5. How has it gone so far? Not good!
The Canucks are 3-4-1 so far and they have dropped games to the Buffalo Sabers and Detroit Red Wings, a pair of teams expected to end the season in the basement in the league standings. Vancouver started their season on a six-game road trip and have lost both of their games since returning home.
It’s a mediocre record at first, but it’s actually the Canucks overperformers given their underlying numbers.
6. Vancouver’s 45.92 percent expected goal, based on shot volume and quality at steady strength, ranks 26th in the NHL. Offensively, they are in 25th place in relation to expected goals, and defensively, they are 22nd in relation to expected goals against.
Jumping up to a 22nd place relative to expected goals against is actually an improvement over last year when the Canucks lay dead last in the league in the category in 2021. The fact that the Canucks rank so poorly offensively is the surprise here. Vancouver was a middle team compared to expected goals for last year and they were without their best weapon, Elias Pettersson, for more than half of the season.
So all in all, based on the underlying numbers, the Canucks are not doing very well. Their defense, the area of the team that Benning paid so high a price to improve over the summer, has gotten better from being very bad to just bad, and their offensive has been worse than expected.
7. Things could have been a lot worse for Vancouver early on, but their goalkeeping has really kept them afloat.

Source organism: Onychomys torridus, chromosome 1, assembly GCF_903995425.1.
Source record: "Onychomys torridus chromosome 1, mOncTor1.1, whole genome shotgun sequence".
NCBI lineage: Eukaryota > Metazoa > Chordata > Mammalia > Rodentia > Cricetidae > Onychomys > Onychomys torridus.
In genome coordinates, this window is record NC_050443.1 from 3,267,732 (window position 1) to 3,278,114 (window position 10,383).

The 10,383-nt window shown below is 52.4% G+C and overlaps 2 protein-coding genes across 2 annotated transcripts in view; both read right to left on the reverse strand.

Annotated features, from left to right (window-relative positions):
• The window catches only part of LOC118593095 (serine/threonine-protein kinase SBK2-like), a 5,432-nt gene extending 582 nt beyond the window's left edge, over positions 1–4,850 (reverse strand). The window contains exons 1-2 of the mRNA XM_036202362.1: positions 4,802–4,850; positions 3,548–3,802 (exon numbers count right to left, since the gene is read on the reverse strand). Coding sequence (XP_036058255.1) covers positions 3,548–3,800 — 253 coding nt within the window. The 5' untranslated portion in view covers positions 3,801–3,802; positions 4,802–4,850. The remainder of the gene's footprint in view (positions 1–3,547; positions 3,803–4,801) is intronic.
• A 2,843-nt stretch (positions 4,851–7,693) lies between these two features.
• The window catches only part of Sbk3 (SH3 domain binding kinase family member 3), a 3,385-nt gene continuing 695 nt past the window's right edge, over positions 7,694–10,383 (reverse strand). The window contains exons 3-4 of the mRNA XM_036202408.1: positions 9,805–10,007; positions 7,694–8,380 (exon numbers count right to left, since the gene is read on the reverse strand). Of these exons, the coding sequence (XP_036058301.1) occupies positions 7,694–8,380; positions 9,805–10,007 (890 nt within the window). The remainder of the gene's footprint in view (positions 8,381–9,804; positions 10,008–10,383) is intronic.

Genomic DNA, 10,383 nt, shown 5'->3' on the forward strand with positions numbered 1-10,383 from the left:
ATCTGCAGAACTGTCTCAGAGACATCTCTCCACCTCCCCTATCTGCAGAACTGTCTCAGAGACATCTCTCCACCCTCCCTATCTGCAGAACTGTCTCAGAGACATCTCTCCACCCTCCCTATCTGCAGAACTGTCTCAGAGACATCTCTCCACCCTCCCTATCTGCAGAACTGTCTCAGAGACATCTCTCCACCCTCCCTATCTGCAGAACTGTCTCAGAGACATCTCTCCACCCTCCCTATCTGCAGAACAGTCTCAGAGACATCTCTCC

Thatcher Demko, who put together a breakout season in 2021 and earned the starter net, has been excellent. Through six starts, he has a .921 save percentage, a slight improvement over the .915 save percentage hs posted last year.
Jaroslav Halak, who was brought in as a replacement for Braden Holtby, has also been very good and stopped 44 of the 48 shots he has encountered during two starts. For the sake of comparison, Holtby posted a .889 save percentage in 21 games with the Canucks last year.
8. If the Canucks are to do anything this year, they need their goalkeeping team to stay very solid and they need to use their offensive line to start rolling.
Conor Garland and JT Miller both have eight points in eight games, and Bo Horvat has scored four goals so far, but a couple of Vancouver’s best strikers have not produced. Brock Boeser has only one goal in five games, and Elias Pettersson has only four points in eight games.
Pettersson was injured in early March and ended up missing the rest of the season due to a hyper-extended wrist. He said back in August that he felt 100 percent and that he would be good to go at the start of the season, but he has struggled early. Pettersson’s expected percentage goal is the penultimate on the team among strikers, ahead of only Alex Chiasson.
Vancouver’s attack will remain mediocre until Pettersson finds his game.